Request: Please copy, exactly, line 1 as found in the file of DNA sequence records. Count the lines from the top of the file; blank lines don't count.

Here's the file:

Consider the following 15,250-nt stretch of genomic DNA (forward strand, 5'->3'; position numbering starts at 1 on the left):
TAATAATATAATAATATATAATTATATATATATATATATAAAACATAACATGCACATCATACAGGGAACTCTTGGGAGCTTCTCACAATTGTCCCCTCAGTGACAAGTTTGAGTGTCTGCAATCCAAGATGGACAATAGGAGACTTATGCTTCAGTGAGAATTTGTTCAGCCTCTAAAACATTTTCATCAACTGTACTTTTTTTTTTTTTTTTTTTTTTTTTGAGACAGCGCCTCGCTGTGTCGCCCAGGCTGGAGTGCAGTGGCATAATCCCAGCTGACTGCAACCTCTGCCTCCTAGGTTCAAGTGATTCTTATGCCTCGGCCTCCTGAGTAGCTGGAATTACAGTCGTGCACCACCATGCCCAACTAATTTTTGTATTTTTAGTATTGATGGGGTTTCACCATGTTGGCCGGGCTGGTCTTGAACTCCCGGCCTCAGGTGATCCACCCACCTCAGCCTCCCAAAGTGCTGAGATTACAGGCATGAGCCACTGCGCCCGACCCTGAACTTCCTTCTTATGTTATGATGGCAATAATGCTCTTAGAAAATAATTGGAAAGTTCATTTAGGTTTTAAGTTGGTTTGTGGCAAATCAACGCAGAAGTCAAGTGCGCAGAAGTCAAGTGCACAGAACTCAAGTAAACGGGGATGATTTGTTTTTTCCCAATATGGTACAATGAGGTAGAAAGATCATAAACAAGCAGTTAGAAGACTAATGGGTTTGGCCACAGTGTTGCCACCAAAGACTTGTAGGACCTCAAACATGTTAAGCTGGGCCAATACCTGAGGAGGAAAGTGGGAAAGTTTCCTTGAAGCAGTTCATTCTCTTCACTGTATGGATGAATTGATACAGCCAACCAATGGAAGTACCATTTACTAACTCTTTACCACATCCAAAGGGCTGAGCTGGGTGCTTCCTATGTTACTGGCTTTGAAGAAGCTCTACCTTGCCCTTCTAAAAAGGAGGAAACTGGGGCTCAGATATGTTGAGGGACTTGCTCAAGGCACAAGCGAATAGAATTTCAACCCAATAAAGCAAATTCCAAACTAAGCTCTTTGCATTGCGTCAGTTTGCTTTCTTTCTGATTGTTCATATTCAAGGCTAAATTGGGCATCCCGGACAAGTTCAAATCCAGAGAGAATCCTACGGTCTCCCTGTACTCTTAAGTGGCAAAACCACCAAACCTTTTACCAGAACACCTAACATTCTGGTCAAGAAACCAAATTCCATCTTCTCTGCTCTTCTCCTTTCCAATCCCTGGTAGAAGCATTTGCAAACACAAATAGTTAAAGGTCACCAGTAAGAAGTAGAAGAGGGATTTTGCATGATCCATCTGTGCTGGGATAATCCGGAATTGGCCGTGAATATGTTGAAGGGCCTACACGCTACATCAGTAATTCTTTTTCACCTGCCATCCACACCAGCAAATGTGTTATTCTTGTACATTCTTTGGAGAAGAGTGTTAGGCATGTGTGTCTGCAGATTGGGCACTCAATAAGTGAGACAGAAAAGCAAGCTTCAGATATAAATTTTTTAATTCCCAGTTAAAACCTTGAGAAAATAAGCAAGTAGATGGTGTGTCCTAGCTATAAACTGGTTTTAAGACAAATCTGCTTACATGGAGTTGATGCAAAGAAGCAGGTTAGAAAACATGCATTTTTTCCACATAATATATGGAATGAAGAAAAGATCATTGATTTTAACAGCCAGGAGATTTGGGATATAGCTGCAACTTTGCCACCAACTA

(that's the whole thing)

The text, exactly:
Consider the following 15,250-nt stretch of genomic DNA (forward strand, 5'->3'; position numbering starts at 1 on the left):